A moment of silence passed and then the neighbor asked if he were serious.

Shawn stood for a second, half wondering what he had really suggested and if he really was serious.  We had discussed together, not more than the night before, about the difficulties of owning three dogs in a slightly smaller home that was in the middle of town rather than out in the woods.  Much of our worries were over providing them each with enough attention and space.  And what if we had a child?  How would the Little Ranch hold up to having a child and three dogs?  We didn't know...

Reluctantly, still clouded in thought, Shawn answered.  Well.... maybe Clyde?  The neighbor's eye's lit up and then Shawn wondered what the heck had he just done.  Before he could think any further they were both inside and he was showing Clyde to the neighbor.  When the neighbor saw Clyde for the first time he almost burst into tears at his likeness to his former beagle.  He was perfect, he said. 

I was sitting in class when I received a text message informing me that he had offered Clyde to our neighbor and why he did, but that he wouldn't do it if I didn't want to.  As my teacher was discussing schizophrenia my eyes welled up with tears.  What kind of a situation is that to respond to in the middle of psych class?  I sat in my seat trying not to cry at the thought of never seeing my happy little boy beagle thumping his tail wildly when he sees me as I processed what Shawn had just told me.

Deep down I knew he would be in an incredible home with people who would love him dearly.  Their own grief was fresh and hearts were in need of mending, something Clyde certainly could do.  I knew that there was a big difference in caring for two dogs versus three.  As hard as it was, I knew it would benefit everyone.  Clyde would never spend a day in a crate like he does with us when we are at work since the neighbor is retired and would surely get all the one on one attention he desires.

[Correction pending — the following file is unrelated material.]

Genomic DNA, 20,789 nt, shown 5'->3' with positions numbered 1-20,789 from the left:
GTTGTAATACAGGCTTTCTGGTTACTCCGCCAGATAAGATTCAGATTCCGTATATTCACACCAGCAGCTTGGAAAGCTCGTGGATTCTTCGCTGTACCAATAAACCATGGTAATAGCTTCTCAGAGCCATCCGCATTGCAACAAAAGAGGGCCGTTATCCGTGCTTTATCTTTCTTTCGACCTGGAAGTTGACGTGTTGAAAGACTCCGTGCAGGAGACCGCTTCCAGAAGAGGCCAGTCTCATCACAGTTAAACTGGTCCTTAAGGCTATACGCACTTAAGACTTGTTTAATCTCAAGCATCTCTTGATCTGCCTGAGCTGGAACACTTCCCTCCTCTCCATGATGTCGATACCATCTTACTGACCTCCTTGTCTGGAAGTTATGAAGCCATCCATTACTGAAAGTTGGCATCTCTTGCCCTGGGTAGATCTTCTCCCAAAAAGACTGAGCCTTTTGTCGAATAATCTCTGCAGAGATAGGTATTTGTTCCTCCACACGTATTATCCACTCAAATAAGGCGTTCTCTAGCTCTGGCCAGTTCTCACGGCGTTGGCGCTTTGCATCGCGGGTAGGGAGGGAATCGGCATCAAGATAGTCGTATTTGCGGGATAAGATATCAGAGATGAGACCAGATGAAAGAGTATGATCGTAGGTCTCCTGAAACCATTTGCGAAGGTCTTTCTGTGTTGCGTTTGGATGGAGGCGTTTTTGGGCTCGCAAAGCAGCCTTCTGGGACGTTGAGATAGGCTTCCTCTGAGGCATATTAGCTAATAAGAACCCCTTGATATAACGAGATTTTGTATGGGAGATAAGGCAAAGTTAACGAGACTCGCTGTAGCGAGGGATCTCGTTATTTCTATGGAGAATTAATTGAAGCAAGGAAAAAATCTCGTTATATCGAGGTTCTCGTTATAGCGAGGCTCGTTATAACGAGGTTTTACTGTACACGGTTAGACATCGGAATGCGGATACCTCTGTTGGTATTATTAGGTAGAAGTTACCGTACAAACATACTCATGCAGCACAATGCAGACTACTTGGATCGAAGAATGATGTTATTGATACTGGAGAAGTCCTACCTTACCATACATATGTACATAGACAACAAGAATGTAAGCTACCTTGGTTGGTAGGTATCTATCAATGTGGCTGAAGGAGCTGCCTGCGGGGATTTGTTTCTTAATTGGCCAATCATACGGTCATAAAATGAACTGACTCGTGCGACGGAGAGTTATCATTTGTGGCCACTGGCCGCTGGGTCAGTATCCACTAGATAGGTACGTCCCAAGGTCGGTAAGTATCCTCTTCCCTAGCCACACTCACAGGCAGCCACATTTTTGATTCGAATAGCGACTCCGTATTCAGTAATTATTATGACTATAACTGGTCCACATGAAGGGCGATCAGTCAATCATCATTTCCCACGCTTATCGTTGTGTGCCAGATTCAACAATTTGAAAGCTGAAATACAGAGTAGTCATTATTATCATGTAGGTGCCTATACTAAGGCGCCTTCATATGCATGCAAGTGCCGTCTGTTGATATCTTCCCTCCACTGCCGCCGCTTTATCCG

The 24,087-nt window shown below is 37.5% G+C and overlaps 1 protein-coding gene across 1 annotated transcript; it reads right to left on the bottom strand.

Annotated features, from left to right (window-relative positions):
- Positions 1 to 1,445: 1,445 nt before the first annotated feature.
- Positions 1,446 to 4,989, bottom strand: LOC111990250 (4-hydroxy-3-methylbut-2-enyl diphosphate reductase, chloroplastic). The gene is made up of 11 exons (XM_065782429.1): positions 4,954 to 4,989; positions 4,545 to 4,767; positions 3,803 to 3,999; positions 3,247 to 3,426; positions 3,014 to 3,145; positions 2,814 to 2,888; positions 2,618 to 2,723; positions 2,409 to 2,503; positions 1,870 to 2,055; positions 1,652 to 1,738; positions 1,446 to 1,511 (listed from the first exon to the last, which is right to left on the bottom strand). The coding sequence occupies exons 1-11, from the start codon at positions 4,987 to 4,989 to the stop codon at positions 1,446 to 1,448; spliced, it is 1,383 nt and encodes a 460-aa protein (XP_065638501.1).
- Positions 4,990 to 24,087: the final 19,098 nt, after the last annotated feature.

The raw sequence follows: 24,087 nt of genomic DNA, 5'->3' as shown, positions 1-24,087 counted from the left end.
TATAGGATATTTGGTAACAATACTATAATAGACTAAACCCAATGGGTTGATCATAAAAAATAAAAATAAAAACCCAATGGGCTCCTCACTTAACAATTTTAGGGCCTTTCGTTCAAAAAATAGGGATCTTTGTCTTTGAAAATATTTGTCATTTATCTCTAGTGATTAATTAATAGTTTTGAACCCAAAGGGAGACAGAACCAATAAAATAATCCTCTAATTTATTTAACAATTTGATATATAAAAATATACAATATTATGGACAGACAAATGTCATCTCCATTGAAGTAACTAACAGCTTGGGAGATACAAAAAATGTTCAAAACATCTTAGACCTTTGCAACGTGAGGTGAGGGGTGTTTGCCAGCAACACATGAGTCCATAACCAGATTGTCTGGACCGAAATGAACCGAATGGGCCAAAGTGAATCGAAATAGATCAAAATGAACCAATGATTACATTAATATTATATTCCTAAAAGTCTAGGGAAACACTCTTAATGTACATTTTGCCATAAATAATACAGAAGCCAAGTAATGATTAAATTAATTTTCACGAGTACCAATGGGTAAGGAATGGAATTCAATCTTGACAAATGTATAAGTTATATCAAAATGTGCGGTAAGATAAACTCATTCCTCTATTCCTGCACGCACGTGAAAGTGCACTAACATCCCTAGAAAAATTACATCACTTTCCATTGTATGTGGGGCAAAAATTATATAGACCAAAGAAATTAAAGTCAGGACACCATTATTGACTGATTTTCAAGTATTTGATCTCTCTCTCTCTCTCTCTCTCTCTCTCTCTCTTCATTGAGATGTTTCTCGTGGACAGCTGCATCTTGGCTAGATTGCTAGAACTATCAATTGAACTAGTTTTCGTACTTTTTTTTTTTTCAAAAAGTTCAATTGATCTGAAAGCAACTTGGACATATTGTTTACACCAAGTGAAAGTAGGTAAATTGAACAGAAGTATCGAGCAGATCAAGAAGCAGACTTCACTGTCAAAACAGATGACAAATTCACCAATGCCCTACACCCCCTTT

The next day I said goodbye to Clyde before Shawn walked him down the road to our neighbors.  He jumped up, licked me a million times like he always does, and then wagged his tail as Shawn led him out our front door for the last time.  I couldn't go with Shawn to hand Clyde over.  Instead I sat on the couch and cried with my other two dogs.  

Sometimes doing the right thing is so very hard.

The next day the neighbor told us that after Shawn left Clyde went to the door and whined once.  Then they threw a ball to him, he went after it, wagged his tail, and had moved on to a new chapter in his doggie life.  Our two dogs are as close as can be and never missed a step. 

I still think of Clyde often.  There is not a happier and more easy going dog in this world.  While I feel saddened he is no longer in our home I know that he is just as happier (if not more) in the loving home he is now a part of and I feel better knowing that we were able to heal our neighbor's broken heart. 

Saturday, December 11, 2010

What Would You Do? Friendship Poll

Every once and a while  we each are caught in a situation where the decision seems simple enough yet it bothers you to no end.  That's what happened to me the other day....